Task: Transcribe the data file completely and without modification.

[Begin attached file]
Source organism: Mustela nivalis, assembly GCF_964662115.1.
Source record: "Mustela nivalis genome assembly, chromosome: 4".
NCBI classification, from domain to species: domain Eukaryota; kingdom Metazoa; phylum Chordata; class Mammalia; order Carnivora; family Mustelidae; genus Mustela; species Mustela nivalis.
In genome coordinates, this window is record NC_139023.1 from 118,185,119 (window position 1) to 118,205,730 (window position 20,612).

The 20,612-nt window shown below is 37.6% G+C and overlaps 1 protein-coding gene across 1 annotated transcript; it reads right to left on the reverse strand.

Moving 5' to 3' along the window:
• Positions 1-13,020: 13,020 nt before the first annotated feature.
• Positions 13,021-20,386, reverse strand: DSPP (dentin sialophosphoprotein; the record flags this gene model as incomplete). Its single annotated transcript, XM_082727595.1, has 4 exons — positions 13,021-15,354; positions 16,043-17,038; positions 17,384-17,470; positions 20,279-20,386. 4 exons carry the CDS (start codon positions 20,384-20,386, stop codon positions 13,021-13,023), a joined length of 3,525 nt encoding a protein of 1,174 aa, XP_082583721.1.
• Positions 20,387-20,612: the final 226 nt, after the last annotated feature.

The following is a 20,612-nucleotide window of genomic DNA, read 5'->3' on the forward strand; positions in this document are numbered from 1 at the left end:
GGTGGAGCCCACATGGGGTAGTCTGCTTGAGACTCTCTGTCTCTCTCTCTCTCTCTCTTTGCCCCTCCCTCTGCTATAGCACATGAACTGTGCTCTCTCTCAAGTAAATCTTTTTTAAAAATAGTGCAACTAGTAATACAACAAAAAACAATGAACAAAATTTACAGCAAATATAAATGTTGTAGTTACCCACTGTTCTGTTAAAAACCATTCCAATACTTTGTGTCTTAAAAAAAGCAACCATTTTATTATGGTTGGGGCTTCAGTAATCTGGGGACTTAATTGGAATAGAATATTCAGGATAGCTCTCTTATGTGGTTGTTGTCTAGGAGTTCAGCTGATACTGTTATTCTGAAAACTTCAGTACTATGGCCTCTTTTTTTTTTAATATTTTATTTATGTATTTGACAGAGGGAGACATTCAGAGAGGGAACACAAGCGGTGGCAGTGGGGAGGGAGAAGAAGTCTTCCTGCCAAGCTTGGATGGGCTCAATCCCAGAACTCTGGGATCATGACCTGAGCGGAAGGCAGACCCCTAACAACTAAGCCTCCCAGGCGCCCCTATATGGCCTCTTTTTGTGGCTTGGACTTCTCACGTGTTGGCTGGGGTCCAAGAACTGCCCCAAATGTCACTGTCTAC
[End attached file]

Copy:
Source organism: Mustela nivalis, assembly GCF_964662115.1.
Source record: "Mustela nivalis genome assembly, chromosome: 4".
NCBI classification, from domain to species: domain Eukaryota; kingdom Metazoa; phylum Chordata; class Mammalia; order Carnivora; family Mustelidae; genus Mustela; species Mustela nivalis.
In genome coordinates, this window is record NC_139023.1 from 118,185,119 (window position 1) to 118,205,730 (window position 20,612).

The 20,612-nt window shown below is 37.6% G+C and overlaps 1 protein-coding gene across 1 annotated transcript; it reads right to left on the reverse strand.

Moving 5' to 3' along the window:
• Positions 1-13,020: 13,020 nt before the first annotated feature.
• Positions 13,021-20,386, reverse strand: DSPP (dentin sialophosphoprotein; the record flags this gene model as incomplete). Its single annotated transcript, XM_082727595.1, has 4 exons — positions 13,021-15,354; positions 16,043-17,038; positions 17,384-17,470; positions 20,279-20,386. 4 exons carry the CDS (start codon positions 20,384-20,386, stop codon positions 13,021-13,023), a joined length of 3,525 nt encoding a protein of 1,174 aa, XP_082583721.1.
• Positions 20,387-20,612: the final 226 nt, after the last annotated feature.

The following is a 20,612-nucleotide window of genomic DNA, read 5'->3' on the forward strand; positions in this document are numbered from 1 at the left end:
GGTGGAGCCCACATGGGGTAGTCTGCTTGAGACTCTCTGTCTCTCTCTCTCTCTCTCTTTGCCCCTCCCTCTGCTATAGCACATGAACTGTGCTCTCTCTCAAGTAAATCTTTTTTAAAAATAGTGCAACTAGTAATACAACAAAAAACAATGAACAAAATTTACAGCAAATATAAATGTTGTAGTTACCCACTGTTCTGTTAAAAACCATTCCAATACTTTGTGTCTTAAAAAAAGCAACCATTTTATTATGGTTGGGGCTTCAGTAATCTGGGGACTTAATTGGAATAGAATATTCAGGATAGCTCTCTTATGTGGTTGTTGTCTAGGAGTTCAGCTGATACTGTTATTCTGAAAACTTCAGTACTATGGCCTCTTTTTTTTTTAATATTTTATTTATGTATTTGACAGAGGGAGACATTCAGAGAGGGAACACAAGCGGTGGCAGTGGGGAGGGAGAAGAAGTCTTCCTGCCAAGCTTGGATGGGCTCAATCCCAGAACTCTGGGATCATGACCTGAGCGGAAGGCAGACCCCTAACAACTAAGCCTCCCAGGCGCCCCTATATGGCCTCTTTTTGTGGCTTGGACTTCTCACGTGTTGGCTGGGGTCCAAGAACTGCCCCAAATGTCACTGTCTAC